Friday, May 20

Many unhappy over mandatory RTK self-testing under SOP for pubs, nightclubs

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The ruling is among those listed under the new SOP issued by the Ministry for Housing and Local Government for pubs, nightclubs and related establishments in Sarawak, taking effect today. – AFP photo

KUCHING (May 14): Not many are happy about the Covid-19 RTK self-testing that one must undertake 24 hours before entering any pub or nightclub.

The ruling is among those listed under the new standard operating procedures (SOP) issued by the federal Ministry of Housing and Local Government for pubs, nightclubs and related establishments in Sarawak, taking effect today.

In this respect, Miekaella Teicia Mae regarded the other SOPs as ‘making sense’, in view of nightclubs being ‘one of those places where one could not really observe the 1m social distance’.

Miekaella Teicia Mae

“As long as their (patrons’) health status, including their vaccination data, is updated on their MySejahtera app, they should be allowed in the premises.

“I guess with this new SOP list, the patrons would have to adapt to this new normal – they have no choice but to comply with the ruling.

“I have no problem (with the rest of the SOP) – except for the mandatory RTK testing 24 hours before going to any club. Clubbing is usually an unplanned situation, so it’s best to provide them (patrons) with all-ready RTK testing at the entrance of the club, and charge them for it.

“We also need to consider the shortage of RTK test kits around that time,” said the project management team intern.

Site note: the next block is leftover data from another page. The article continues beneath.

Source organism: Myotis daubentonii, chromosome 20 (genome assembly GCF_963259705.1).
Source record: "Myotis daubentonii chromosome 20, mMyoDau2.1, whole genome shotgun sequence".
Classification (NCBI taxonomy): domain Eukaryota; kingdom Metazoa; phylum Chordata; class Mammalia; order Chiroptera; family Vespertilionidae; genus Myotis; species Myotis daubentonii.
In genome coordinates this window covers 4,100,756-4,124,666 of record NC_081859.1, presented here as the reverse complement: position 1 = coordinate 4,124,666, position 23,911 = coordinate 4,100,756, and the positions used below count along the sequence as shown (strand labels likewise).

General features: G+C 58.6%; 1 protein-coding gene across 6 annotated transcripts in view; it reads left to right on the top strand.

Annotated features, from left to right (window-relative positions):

On the other hand, Abegail Barbra Patrick regarded the mandatory RTK self-testing as ‘ridiculous’.

Abegail Barbra Patrick

“What’s the difference (between that and) going to shopping malls, coffee shops, or supermarkets?

“Now, if the SOPs are really relevant, doesn’t that mean that self-testing should be made compulsory upon entering any premises?

“From what I’ve learned and experienced during the pandemic, the virus can spread anywhere and at any time, regardless of what the person is doing,” she argued.

Abegail did acknowledge that the other SOPs were ‘reasonable and acceptable’, seeing that the patrons were already used to wearing face masks and scanning the MySejahtera QR code before entering the premises.

“The guidance on the ventilation system and sanitation works to be carried out on the premises should be very reasonable enough to keep the place clean for the customers.”

Sharing similar sentiments was mechanic Douglas Jilan, who could not see any valid reason behind the self-testing directive for those wishing to go to pubs and nightclubs.

Douglas Jilan

“It doesn’t make any sense. What about coffee shops? Why not (the patrons) undergo RTK self-testing before entering coffee shops?

“I think the rest of the SOPs are okay, except for the RTK self-testing,” he pointed out.

For a nightclub patron who wished to be known only as Mily, she described the RTK self-testing as ‘a good initiative’, but making it mandatory was ‘rather debatable’.

“It’s already redundant in terms of the government’s regulations set for the endemic phase.

“If we’re to argue about it, then what about eateries and office buildings? These are also considered as public premises.”

On May 12, the ministry released a list of SOPs for patrons of pubs and nightclubs, which included taking RTK self-tests with negative results at least 24 hours before entering the premises.

It is required for the self-test to be done under the supervision of a certified medical practitioner, physically or virtually.

“However, the self-test can also be done under the supervision of the premises owners, and they (patrons) are only allowed to enter if the result is negative for Covid-19.

“Under the SOP, it is compulsory for staff of the pubs and nightclubs as well as patrons to install MySejahtera on their mobile devices and to activate the MySJ Trace feature while being inside the premises.

“Those who are of ‘high risk’, under Home Surveillance Order (HSO) or Covid-19 positive according to their MySejahtera status, must not be allowed to enter the premises.

“Patrons must also wear face masks at all times while inside the premises, except during eating, drinking or dancing,” said the ministry.